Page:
Thousands of appointments were postponed across the region due to the junior doctors’ strike earlier this month, new figures show.

The six-day walkout from January 3 to January 9 was the longest strike in NHS history, with the British Medical Association demanding a 35 per cent pay rise. The Government called this "not affordable".

New NHS England figures reveal the strike resulted in more than 113,000 inpatient and outpatient appointments across England being postponed.

Of these, 3,322 were at NHS trusts in the North East, with the first day of strike action causing the most disruption with more than 900 appointments postponed.

NHS leaders warned the impact caused by the strike could last for months.

NHS England’s national medical director Professor Sir Stephen Powis said: "The longest strike in NHS history has led to unprecedented disruption for patients and their families, and while staff have planned extensively and worked tirelessly to keep patients safe, it comes once again with an enormous cost."

The Northern Echo: More than 900 junior doctors walked out on the first day of strike action across the region, with a similar number of appointments being cancelled.More than 900 junior doctors walked out on the first day of strike action across the region, with a similar number of appointments being cancelled. (Image: NNP)

Sir Stephen said the figure is likely higher than the 113,000 recorded, with medical leaders and frontline staff concerned about rising flu cases and the cold weather causing increased hospitalisations.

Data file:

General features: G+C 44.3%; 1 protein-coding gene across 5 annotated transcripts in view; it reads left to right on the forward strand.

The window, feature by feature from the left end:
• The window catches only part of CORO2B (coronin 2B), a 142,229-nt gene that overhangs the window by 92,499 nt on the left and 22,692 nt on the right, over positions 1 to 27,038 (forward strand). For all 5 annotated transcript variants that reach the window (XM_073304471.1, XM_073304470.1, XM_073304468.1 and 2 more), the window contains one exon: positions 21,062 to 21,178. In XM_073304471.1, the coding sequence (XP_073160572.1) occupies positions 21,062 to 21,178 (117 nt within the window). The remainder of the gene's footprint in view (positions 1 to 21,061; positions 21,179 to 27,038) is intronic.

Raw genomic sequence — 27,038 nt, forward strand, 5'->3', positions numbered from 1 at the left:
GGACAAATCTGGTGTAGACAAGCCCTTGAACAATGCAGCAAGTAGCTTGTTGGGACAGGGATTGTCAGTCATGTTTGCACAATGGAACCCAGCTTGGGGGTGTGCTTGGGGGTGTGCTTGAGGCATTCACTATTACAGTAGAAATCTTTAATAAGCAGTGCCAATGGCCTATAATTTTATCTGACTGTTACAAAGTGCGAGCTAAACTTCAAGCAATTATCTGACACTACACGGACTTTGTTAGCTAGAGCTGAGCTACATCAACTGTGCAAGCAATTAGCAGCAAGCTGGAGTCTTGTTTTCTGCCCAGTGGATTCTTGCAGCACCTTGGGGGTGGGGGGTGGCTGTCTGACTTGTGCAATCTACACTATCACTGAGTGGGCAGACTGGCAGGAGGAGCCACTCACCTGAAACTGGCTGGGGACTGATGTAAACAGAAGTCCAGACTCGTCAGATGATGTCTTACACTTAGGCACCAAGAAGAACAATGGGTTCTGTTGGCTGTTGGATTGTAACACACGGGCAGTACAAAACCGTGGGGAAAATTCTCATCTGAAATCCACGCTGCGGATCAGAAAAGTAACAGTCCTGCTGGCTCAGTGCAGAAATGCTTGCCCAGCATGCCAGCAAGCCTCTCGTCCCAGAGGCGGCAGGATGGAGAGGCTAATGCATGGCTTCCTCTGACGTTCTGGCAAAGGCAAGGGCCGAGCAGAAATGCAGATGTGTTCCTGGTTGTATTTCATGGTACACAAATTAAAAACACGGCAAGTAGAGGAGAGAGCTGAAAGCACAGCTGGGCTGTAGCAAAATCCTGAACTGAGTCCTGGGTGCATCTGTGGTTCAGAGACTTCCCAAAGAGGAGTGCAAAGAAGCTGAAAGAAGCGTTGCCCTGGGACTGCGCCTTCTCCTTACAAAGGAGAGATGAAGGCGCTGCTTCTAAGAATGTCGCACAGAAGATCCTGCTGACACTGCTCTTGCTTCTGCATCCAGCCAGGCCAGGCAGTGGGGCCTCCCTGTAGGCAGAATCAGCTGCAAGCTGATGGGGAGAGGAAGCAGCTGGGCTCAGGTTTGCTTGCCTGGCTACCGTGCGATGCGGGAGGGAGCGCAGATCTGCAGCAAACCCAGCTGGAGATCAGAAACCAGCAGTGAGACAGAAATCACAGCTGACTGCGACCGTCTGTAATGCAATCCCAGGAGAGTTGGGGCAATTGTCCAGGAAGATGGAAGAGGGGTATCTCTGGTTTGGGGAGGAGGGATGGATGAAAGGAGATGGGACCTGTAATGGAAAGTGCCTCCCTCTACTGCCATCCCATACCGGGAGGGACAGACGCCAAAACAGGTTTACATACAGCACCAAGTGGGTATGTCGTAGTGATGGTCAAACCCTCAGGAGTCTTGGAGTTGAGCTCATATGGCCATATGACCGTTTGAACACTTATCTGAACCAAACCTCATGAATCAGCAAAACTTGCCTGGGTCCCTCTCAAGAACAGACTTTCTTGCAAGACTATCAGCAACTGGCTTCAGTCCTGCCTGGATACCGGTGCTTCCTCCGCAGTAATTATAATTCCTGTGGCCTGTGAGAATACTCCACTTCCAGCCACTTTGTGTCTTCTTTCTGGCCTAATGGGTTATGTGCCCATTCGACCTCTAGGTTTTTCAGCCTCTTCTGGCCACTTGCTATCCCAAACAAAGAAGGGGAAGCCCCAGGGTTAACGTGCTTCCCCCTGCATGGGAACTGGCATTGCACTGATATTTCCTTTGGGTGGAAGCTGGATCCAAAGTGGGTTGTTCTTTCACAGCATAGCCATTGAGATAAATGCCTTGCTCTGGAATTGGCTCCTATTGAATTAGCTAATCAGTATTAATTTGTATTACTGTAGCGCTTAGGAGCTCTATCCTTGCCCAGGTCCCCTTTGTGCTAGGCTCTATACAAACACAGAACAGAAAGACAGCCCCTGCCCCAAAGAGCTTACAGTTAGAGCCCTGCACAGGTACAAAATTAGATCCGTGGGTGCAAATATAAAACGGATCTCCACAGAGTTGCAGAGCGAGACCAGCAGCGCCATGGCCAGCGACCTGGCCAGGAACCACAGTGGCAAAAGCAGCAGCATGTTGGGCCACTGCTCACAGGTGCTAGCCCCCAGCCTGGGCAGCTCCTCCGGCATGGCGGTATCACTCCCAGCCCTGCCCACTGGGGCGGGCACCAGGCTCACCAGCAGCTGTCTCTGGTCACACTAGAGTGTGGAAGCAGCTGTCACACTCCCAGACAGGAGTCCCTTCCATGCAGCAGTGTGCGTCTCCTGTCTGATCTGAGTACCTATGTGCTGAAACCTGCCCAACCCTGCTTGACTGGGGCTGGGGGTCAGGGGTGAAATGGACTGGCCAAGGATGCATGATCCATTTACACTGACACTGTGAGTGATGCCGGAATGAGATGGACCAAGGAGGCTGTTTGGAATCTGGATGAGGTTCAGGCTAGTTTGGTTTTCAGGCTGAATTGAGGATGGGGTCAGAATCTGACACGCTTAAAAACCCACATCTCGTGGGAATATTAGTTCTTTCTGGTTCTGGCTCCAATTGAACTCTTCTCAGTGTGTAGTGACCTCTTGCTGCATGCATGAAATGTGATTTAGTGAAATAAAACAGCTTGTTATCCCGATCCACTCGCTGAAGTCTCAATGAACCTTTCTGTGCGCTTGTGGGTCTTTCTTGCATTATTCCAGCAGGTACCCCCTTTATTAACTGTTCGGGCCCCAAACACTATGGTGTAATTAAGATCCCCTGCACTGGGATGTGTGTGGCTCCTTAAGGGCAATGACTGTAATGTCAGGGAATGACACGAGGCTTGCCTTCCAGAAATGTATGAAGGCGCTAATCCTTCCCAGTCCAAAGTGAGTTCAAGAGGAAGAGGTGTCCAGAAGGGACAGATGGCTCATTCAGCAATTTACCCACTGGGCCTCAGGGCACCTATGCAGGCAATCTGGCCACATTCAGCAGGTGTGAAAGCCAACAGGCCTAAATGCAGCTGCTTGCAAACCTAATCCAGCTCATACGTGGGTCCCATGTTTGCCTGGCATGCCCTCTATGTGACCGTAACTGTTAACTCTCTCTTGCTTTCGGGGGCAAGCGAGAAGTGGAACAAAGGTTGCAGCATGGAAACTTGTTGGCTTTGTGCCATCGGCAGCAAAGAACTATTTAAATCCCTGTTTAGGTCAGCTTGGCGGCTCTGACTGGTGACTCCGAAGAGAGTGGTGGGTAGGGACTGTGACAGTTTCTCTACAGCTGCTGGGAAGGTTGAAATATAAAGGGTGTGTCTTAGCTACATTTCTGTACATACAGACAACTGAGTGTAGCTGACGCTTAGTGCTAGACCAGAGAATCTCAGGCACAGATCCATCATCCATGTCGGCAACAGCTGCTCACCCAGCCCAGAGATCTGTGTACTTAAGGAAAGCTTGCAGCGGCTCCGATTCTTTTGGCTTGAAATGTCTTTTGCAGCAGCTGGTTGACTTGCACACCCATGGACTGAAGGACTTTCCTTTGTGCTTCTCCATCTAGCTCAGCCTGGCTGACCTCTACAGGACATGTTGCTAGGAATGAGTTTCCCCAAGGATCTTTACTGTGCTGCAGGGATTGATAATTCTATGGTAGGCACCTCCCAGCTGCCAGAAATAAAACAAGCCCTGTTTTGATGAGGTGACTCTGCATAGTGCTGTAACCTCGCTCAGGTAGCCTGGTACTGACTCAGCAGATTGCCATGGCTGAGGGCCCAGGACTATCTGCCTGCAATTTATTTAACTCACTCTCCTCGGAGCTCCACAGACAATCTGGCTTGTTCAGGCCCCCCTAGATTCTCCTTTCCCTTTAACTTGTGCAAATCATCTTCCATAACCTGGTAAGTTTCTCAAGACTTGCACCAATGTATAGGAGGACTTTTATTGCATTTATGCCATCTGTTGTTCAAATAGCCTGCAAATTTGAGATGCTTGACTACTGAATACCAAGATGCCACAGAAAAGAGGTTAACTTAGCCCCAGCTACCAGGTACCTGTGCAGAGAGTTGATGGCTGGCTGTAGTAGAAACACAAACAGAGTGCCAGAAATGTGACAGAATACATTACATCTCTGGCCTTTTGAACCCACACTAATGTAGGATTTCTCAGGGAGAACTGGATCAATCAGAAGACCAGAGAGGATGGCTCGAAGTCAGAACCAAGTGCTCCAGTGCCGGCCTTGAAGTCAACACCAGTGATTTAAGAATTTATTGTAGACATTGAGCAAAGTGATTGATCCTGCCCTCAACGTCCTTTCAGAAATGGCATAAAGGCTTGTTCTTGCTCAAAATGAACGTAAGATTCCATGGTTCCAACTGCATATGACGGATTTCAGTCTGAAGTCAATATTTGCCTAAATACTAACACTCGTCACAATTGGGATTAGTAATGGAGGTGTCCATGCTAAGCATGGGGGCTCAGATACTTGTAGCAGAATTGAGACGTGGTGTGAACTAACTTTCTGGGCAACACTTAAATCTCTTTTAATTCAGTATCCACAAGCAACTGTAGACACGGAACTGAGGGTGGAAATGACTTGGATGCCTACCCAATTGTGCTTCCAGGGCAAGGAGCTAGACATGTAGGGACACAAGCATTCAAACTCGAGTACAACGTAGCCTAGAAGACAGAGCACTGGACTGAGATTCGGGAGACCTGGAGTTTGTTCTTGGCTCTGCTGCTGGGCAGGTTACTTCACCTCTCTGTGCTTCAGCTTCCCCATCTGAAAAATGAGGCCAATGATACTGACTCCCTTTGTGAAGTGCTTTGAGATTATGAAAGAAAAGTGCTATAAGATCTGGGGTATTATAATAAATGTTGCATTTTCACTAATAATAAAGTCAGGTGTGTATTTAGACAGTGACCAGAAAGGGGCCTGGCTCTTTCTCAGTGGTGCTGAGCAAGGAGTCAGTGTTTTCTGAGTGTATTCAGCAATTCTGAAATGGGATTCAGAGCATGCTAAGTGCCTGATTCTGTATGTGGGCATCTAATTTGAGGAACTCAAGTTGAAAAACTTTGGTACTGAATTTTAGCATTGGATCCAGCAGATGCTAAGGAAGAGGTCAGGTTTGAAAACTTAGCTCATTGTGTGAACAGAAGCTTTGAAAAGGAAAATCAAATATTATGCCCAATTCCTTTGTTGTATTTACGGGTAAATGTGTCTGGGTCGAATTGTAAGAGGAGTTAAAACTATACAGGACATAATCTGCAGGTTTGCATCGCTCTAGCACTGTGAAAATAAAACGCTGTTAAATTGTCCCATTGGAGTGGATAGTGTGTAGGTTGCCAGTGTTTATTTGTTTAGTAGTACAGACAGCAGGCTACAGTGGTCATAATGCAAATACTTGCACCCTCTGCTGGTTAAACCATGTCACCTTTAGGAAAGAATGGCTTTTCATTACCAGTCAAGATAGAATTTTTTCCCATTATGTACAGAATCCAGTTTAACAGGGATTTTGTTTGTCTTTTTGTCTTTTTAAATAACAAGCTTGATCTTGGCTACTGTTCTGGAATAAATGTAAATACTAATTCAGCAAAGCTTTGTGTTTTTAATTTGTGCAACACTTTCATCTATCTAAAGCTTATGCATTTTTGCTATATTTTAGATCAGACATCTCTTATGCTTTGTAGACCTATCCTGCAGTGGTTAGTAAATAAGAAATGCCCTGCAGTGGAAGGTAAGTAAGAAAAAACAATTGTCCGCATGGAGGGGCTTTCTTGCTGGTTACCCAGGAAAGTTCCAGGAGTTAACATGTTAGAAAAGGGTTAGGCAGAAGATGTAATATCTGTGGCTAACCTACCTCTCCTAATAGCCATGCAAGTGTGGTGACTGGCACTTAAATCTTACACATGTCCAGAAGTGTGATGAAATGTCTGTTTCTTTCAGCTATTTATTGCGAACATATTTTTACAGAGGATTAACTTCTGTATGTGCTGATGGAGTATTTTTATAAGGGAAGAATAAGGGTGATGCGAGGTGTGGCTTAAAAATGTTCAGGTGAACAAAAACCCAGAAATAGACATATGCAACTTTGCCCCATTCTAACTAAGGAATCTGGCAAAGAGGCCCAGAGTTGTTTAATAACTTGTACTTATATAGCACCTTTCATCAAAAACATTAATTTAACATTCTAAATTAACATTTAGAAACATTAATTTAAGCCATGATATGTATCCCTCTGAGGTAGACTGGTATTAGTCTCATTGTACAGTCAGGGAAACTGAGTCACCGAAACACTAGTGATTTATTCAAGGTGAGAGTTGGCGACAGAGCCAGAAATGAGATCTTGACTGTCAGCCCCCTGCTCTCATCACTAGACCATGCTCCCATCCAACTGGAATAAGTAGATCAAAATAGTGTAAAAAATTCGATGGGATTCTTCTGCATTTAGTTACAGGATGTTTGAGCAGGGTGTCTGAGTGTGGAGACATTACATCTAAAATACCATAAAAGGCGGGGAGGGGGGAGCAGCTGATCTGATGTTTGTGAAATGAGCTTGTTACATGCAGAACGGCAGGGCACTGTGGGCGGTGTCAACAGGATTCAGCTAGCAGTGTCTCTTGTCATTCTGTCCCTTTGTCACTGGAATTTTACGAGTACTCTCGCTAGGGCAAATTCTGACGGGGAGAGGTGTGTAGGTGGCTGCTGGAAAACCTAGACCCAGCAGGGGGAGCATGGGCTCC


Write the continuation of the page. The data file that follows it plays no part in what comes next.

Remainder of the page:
"This puts an incredible strain on staff who have been covering striking colleagues as we continue to navigate one of the most difficult times of the year," he added.

"Colleagues across the NHS will now be doing everything they can to make up for lost time as we continue to make progress on addressing the elective backlog and ensure patients get the care they need."

Sir Julian Hartley, chief executive of NHS Providers, urged the Government and unions to "sit down and talk to find a way to stop this dispute dragging on".

Louise Ansari, chief executive at Healthwatch England, said patients bear the brunt of industrial action.

"People need to be protected from yet another year of disrupted services and risks to their health. We are urging the Government and the BMA to redouble their efforts to reach an agreement," she added.

The figures also show an average of 641 junior doctors were on strike each day over the six-day period across the region, with the walkout peaking on Wednesday January 3 at 919 absent.

The County Durham and Darlington Trust did not provide data on how many staff were absent each day.

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A Department of Health and Social Care spokesperson said: "Despite the significant pressure, the healthcare system has coped well thanks to the hard work of consultants, nurses and other healthcare staff who worked during industrial action.

"The strikes may have ended, but their repercussions will be felt for weeks and months to come.

"We want to put an end to damaging strikes once and for all, and if the BMA junior doctors’ committee can demonstrate they have reasonable expectations, we will still sit down with them."